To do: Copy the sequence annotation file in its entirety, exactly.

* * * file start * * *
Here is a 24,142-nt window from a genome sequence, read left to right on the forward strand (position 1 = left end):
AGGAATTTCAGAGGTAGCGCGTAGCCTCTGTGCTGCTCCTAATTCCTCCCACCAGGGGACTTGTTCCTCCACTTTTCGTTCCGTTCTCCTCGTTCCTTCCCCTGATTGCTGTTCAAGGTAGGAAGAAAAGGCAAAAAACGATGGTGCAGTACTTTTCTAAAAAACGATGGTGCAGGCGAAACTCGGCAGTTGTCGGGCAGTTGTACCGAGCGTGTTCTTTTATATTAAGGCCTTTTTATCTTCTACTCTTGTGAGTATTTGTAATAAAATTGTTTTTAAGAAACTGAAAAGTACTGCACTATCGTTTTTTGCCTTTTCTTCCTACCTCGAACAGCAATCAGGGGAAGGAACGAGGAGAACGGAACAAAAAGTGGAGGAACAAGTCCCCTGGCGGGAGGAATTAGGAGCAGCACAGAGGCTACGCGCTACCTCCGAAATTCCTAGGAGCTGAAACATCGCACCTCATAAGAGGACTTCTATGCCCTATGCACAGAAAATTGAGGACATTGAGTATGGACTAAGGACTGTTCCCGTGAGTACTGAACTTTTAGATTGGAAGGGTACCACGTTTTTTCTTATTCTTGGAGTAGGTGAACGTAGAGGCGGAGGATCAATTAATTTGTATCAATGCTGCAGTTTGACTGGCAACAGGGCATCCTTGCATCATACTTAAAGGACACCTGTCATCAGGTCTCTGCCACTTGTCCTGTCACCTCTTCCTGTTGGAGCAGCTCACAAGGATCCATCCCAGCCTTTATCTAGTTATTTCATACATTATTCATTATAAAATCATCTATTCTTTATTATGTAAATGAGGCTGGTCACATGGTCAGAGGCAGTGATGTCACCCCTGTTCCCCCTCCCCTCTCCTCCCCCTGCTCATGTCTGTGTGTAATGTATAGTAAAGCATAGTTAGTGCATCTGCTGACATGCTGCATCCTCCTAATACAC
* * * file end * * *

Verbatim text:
Here is a 24,142-nt window from a genome sequence, read left to right on the forward strand (position 1 = left end):
AGGAATTTCAGAGGTAGCGCGTAGCCTCTGTGCTGCTCCTAATTCCTCCCACCAGGGGACTTGTTCCTCCACTTTTCGTTCCGTTCTCCTCGTTCCTTCCCCTGATTGCTGTTCAAGGTAGGAAGAAAAGGCAAAAAACGATGGTGCAGTACTTTTCTAAAAAACGATGGTGCAGGCGAAACTCGGCAGTTGTCGGGCAGTTGTACCGAGCGTGTTCTTTTATATTAAGGCCTTTTTATCTTCTACTCTTGTGAGTATTTGTAATAAAATTGTTTTTAAGAAACTGAAAAGTACTGCACTATCGTTTTTTGCCTTTTCTTCCTACCTCGAACAGCAATCAGGGGAAGGAACGAGGAGAACGGAACAAAAAGTGGAGGAACAAGTCCCCTGGCGGGAGGAATTAGGAGCAGCACAGAGGCTACGCGCTACCTCCGAAATTCCTAGGAGCTGAAACATCGCACCTCATAAGAGGACTTCTATGCCCTATGCACAGAAAATTGAGGACATTGAGTATGGACTAAGGACTGTTCCCGTGAGTACTGAACTTTTAGATTGGAAGGGTACCACGTTTTTTCTTATTCTTGGAGTAGGTGAACGTAGAGGCGGAGGATCAATTAATTTGTATCAATGCTGCAGTTTGACTGGCAACAGGGCATCCTTGCATCATACTTAAAGGACACCTGTCATCAGGTCTCTGCCACTTGTCCTGTCACCTCTTCCTGTTGGAGCAGCTCACAAGGATCCATCCCAGCCTTTATCTAGTTATTTCATACATTATTCATTATAAAATCATCTATTCTTTATTATGTAAATGAGGCTGGTCACATGGTCAGAGGCAGTGATGTCACCCCTGTTCCCCCTCCCCTCTCCTCCCCCTGCTCATGTCTGTGTGTAATGTATAGTAAAGCATAGTTAGTGCATCTGCTGACATGCTGCATCCTCCTAATACAC